Ernie Els, the man charged with invigorating the International side for December’s Presidents Cup, could not have been enthralled with the golf he witnessed from some of his potential roster members at the just-completed Zurich Classic of New Orleans.
But, as his counterpart, U.S. captain Tiger Woods, might say, it’s a process.
There were no fewer than a dozen team comprised of international players at the two-man event at TPC Louisiana, won by the odd couple of Jon Rahm of Spain and American Ryan Palmer. And it’s probably not a stretch to say that the behind-the-scenes bonding exercise that Els orchestrated this past week was far more enjoyable and productive than the on-course battering many of his duos sustained.
That includes some of the most prominent pairings such as Jason Day-Adam Scott, Louis Oosthuizen-Charl Schwartzel, Abraham Ancer-Jhonattan Vegas and Si Woo Kim-Sang Moon Bae. All missed the cut.
“We’ve got a different approach to this year’s Presidents Cup,” Els, 49, said in a pre-tournament press conference with one of his vice-captains, Trevor Immelman, with whom he also was paired in the field. “I’ve been around, Trevor has been around. Being there as a player you know what works, what you like to see. … I'm trying to approach it that way. I’ve got younger assistant captains, I got guys that have been involved in Presidents Cups in the past. I’ve got a good mixture of guys. You know, there is something different going on. Let me put it that way.”
What isn’t different is the ability of international personnel to play foursomes with even modest proficiency. They routinely get destroyed in the format in the Presidents Cup, which largely explains how the U.S. has a 10-1-1 lead in the series overall. The Americans outscored the International team 7-2 in foursomes in their 2017 rout at Liberty National outside of New York, and they haven’t lost a foursomes session since the Internationals eked out a 3½-2½ advantage to open the 2005 matches at Robert Trent Jones Golf Club.
Of the four duos mentioned above, only Ancer and Vegas broke par in the Friday’s foursomes format, shooting 70. Meanwhile, Oosthuizen and Schwartzel followed up a heartening 64 in four-ball with a 78 in alternate shot.
Another painful foursomes flop developed in the final round when South African pair Branden Grace and Justin Harding, the latter coming off a surprise T-12 Masters performance, soared to an 80, dropping them from third place to T-32. They had teamed for 68 in the second round.
“Look, I think there’s a positive for me to take away that I’m hitting the ball still very well, and ultimately the foursomes format can be tough,” Scott, who has been one of the more outspoken and frustrated members of the International team, said after he and Day missed the cut by one stroke. “I think a couple of extra missed greens from both Jason and I in that format made a couple bogeys appear that maybe shouldn’t. It’s tough to get the rhythm going, and we were grinding hard and didn’t quite get it going. It wasn’t anything horrible.”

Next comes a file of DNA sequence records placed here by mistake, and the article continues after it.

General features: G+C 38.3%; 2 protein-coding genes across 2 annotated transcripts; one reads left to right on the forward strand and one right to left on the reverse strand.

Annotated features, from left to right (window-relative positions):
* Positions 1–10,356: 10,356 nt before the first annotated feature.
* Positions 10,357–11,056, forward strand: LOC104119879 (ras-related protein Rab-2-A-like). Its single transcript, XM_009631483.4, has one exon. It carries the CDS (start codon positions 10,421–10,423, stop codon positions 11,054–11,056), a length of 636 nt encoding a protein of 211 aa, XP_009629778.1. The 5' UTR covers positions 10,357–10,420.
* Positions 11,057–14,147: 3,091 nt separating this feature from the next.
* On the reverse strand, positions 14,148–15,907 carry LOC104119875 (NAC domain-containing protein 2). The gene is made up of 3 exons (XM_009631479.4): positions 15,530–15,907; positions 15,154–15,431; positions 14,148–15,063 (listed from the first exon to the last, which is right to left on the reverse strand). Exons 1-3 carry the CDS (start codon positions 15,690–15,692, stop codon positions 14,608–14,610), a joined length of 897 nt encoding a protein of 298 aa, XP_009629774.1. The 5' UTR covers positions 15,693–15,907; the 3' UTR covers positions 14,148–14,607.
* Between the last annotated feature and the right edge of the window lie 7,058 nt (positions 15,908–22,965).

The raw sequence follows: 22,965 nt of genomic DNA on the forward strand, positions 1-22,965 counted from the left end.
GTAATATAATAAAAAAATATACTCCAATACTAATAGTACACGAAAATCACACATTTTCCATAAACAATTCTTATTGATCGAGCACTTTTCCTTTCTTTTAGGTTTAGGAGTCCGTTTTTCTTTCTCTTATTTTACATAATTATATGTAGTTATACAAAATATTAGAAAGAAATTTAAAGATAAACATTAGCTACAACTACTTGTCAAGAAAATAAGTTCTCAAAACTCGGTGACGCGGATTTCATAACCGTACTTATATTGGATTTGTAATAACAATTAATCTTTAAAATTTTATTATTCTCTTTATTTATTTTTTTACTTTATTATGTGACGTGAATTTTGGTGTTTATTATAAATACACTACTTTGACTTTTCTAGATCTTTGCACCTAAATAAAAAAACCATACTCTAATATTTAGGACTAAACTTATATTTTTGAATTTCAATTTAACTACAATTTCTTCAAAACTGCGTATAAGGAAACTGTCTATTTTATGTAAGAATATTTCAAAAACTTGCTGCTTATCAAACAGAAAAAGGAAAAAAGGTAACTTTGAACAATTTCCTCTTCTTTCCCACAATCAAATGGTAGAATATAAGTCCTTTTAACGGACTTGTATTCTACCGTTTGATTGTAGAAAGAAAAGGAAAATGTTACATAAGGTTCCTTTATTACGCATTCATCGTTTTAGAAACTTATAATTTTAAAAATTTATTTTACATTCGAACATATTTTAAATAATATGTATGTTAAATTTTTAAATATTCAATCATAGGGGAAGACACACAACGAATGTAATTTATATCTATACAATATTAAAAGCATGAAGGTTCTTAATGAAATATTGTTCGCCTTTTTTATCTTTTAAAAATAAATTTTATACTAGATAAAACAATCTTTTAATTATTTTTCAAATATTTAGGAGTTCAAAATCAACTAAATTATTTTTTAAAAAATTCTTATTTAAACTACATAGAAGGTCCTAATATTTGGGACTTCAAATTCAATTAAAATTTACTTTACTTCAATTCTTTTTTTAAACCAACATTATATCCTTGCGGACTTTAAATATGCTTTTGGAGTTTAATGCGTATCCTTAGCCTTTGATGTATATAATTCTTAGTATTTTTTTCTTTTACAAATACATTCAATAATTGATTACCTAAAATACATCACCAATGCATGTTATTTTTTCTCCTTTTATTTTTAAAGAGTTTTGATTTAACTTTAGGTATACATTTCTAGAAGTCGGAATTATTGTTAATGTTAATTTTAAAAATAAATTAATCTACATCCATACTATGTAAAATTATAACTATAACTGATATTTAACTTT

Scott and Day are keen to play together when Royal Melbourne Golf Club hosts the event for the third time. The U.S. under Fred Couples cruised in 2011, while in 1998 the International team scored its lone victory with a nine-point shellacking that, by the way, also came in December.
The Internationals can use all the encouraging omens they can get.
There were bright spots at TPC Louisiana, mostly in the form of individuals who are not necessarily considered favorites to make Els’ 12-man squad. Kyoung Hoon Lee of South Korea finished T-3 with American Matt Every. Canada’s David Hearn and Australia’s Curtis Luck, separately, were among the players finishing T-5. India’s Anirban Lahiri and Shubhankar Sharma ended up T-22 with four sub-par rounds.
Els wasn’t prepared to put too much stock into this week’s results, noting, “There is a long way to go before the team is actually selected.”
The trip to New Orleans, which Els strongly recommended to any potential team member, was about getting acquainted, something that hadn’t occurred much in previous years. The players all stayed in the same hotel in downtown New Orleans, shared meals and brought ideas to the table.
Els will get four wildcard picks after eight men qualify via a one-year points race (which are changes from previous years), and some likely automatic qualifiers such as Marc Leishman and Hideki Matsuyama were absent. Nevertheless, Els knows he has to bring a fresh approach to the event, which has been as lopsided in favor of the United States as the Ryder Cup once was.
Some hurdles always will confront the Internationals. Immelman noted that as many as 10 countries could be represented among the 12 players who eventually make the team. Cohesion is a commodity in short supply.
“There is a lot of moving parts. Culturally, religiously, I mean, there are a lot of moving parts,” Els said. “It’s quite something when you dig into it. … We’ve been down to Melbourne, been to the hotel, room selection. If you give me half an hour we can keep talking about this. There is a lot of things that really become very, very important. We’re really trying to just cover every angle.”
The International team has not lost a singles session since 2009. They appear to have enough talent. But it’s teamwork that wins these things. That and a sense of unity. (See Europe, Ryder Cup.) Els has started to address that issue. But he needs something more. A rallying cry. A sense of urgency. He wasn't going to find that on the Bayou.